What is the problem with the Dakota Access Pipeline? Why is everyone protesting this? Why is Shailene Woodley getting arrested: Is this a part of her secret life as an American teenager? Here is what you need to know. First, this is an oil pipeline that stretches from North Dakota into South Dakota, snaking its way through Iowa and finally ending up in Illinois. The controversy arises in North Dakota at Standing Rock Reservation, the home of the Sioux tribe, because this pipeline borders the tribe’s water reserves, which means if there was a spill they would have no clean water. The protests are not just due to environmental concerns, but are also about how the Sioux view the land as being sacred. Let me try to put this into a perspective that you, the reader, might be able to relate to. Imagine this: one day you get up to go visit your grandmother’s grave, which is also located at your home church, and as you approach, you are told that you are trespassing on government land. Think of the outrage you would have if that was your reality. Well, for many, this fictitious reality is all too real. There has been an immense number of protests due to the United States not holding up their agreement of the 1851 Fort Laramie Treaty. This treaty states that all land covered by the treaty is considered Native American land and is not to be touched. Due to this treaty being breached, there have been protests that started out peaceful but have since led to violent confrontations between police and protesters, an all too-common problem these days. After resorting to beatings and the use of pepper spray, the police arrested 142 people, including Shailene Woodley, on charges of trespassing.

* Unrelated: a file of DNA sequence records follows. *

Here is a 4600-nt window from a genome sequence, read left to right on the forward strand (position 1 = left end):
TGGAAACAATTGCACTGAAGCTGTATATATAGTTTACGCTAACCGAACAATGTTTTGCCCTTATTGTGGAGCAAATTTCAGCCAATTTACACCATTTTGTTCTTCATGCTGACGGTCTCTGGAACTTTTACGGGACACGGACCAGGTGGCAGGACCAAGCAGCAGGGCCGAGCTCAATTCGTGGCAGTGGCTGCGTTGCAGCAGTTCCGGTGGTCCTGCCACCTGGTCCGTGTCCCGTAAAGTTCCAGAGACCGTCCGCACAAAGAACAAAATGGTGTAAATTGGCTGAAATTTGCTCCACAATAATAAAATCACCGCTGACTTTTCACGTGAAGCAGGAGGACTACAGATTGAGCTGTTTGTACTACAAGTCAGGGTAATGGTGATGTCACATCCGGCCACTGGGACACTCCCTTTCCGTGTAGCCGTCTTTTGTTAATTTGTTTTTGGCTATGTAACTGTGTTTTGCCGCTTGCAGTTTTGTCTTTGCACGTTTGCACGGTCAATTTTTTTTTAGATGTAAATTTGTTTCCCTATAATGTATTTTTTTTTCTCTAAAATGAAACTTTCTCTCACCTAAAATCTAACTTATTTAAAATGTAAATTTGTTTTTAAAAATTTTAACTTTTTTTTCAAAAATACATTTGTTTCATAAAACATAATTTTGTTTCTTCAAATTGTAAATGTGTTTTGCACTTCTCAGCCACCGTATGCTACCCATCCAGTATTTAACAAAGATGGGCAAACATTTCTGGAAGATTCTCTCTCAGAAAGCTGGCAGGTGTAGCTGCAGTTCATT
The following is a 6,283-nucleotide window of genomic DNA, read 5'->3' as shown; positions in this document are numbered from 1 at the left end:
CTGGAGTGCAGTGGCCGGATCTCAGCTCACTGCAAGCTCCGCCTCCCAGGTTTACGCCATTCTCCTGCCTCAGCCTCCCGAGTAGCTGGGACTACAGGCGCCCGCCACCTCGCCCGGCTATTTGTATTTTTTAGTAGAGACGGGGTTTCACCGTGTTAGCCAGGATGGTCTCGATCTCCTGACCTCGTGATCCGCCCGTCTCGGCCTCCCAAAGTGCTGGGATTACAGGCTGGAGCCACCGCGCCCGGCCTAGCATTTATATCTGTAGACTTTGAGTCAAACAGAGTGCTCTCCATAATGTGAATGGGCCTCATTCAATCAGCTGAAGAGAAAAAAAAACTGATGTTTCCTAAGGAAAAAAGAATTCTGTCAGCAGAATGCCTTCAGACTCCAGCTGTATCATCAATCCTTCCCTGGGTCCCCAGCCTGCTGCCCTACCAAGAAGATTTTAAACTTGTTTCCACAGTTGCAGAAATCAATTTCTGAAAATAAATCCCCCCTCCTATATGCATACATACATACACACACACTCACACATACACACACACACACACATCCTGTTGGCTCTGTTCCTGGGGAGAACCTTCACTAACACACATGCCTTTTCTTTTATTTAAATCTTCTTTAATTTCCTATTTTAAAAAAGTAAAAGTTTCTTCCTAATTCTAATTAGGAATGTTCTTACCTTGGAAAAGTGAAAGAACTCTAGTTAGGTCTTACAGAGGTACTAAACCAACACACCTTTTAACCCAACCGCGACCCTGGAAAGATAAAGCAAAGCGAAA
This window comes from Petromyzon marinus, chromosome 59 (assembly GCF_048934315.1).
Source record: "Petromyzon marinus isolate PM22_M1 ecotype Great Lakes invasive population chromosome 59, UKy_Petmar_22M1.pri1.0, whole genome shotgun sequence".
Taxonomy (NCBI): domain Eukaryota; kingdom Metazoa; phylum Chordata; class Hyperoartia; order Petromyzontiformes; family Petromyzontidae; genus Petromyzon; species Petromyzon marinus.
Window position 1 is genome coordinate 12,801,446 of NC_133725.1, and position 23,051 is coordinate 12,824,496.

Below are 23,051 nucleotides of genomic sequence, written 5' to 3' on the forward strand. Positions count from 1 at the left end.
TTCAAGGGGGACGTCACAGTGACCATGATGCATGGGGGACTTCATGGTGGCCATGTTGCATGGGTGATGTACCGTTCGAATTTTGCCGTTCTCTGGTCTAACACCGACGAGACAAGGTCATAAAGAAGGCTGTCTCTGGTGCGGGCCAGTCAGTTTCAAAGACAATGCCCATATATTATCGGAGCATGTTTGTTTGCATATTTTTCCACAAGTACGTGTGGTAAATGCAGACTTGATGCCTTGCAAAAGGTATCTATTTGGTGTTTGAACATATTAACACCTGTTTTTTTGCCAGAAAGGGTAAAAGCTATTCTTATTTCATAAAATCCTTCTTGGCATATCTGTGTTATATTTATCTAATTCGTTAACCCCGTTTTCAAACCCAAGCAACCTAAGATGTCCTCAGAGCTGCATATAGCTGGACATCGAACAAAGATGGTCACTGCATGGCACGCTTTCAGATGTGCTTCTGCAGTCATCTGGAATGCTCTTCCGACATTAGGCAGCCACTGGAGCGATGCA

The $3.7 billion pipeline allows Americans to get closer to the goal of being independent from foreign crude oil, which is very appealing to many. However, this drives the biggest question of the day: What is the cost? Can we as a country put a price on potentially destroying a whole people group’s water supply, building on their holy lands to make this happen? It is a hard call on many fronts, but I think it’s important for us to remember that this is a people group that has been mistreated since America’s founding. Native Americans are living in a country filled with people who only value Native American spiritual practices when it doesn’t interfere with them making money. Further, Native Americans constitute a people group that had been told they could no longer live in a particular place and were forcefully relocated to a land that was not their home and far less hospitable to their way of life. They learned to tolerate living conditions that your average middle-class American would consider appalling and not fit for humans.
A lot of people are saying things like, “The Sioux just want more money so that they can build more casinos.” There may be some truth to that; I don’t know. But maybe they are tired of being stepped on continuously by people who have decided to move into their home and tell them what they can and cannot do and what they must allow to be done to them despite their religious convictions? Maybe they just want to protect their sacred land and tribal burial grounds from commercialization or possible environmental harm? In a statement to the press, Dave Archambault II, the chairman of the Standing Rock Sioux tribe, said, “We need our state and federal governments to bring justice and peace to our lands, not the force of armored vehicles.” This is a complex issue, and when tensions are high, people tend to act irrationally and view things through a lens of fear and not a lens of rationality. But I, for one, am standing with Standing Rock. Will you join me?
Source: The New York Times